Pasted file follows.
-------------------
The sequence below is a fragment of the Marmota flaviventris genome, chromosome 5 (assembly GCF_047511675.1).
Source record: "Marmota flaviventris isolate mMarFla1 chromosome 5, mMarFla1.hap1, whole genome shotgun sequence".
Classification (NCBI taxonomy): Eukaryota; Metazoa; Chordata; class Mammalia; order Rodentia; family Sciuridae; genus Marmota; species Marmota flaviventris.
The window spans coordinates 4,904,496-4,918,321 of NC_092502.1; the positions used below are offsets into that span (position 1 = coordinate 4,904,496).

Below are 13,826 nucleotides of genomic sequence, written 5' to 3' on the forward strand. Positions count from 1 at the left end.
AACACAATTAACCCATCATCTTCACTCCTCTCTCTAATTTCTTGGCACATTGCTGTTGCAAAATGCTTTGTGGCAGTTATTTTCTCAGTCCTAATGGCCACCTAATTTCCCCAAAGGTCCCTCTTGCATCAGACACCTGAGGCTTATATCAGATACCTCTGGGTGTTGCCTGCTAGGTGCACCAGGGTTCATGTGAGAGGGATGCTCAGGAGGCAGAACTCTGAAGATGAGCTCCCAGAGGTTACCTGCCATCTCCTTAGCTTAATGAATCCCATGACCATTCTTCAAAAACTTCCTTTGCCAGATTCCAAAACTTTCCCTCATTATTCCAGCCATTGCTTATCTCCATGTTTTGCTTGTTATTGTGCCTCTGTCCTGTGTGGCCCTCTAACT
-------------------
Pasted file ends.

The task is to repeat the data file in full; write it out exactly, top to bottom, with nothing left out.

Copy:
The sequence below is a fragment of the Marmota flaviventris genome, chromosome 5 (assembly GCF_047511675.1).
Source record: "Marmota flaviventris isolate mMarFla1 chromosome 5, mMarFla1.hap1, whole genome shotgun sequence".
Classification (NCBI taxonomy): Eukaryota; Metazoa; Chordata; class Mammalia; order Rodentia; family Sciuridae; genus Marmota; species Marmota flaviventris.
The window spans coordinates 4,904,496-4,918,321 of NC_092502.1; the positions used below are offsets into that span (position 1 = coordinate 4,904,496).

Below are 13,826 nucleotides of genomic sequence, written 5' to 3' on the forward strand. Positions count from 1 at the left end.
AACACAATTAACCCATCATCTTCACTCCTCTCTCTAATTTCTTGGCACATTGCTGTTGCAAAATGCTTTGTGGCAGTTATTTTCTCAGTCCTAATGGCCACCTAATTTCCCCAAAGGTCCCTCTTGCATCAGACACCTGAGGCTTATATCAGATACCTCTGGGTGTTGCCTGCTAGGTGCACCAGGGTTCATGTGAGAGGGATGCTCAGGAGGCAGAACTCTGAAGATGAGCTCCCAGAGGTTACCTGCCATCTCCTTAGCTTAATGAATCCCATGACCATTCTTCAAAAACTTCCTTTGCCAGATTCCAAAACTTTCCCTCATTATTCCAGCCATTGCTTATCTCCATGTTTTGCTTGTTATTGTGCCTCTGTCCTGTGTGGCCCTCTAACT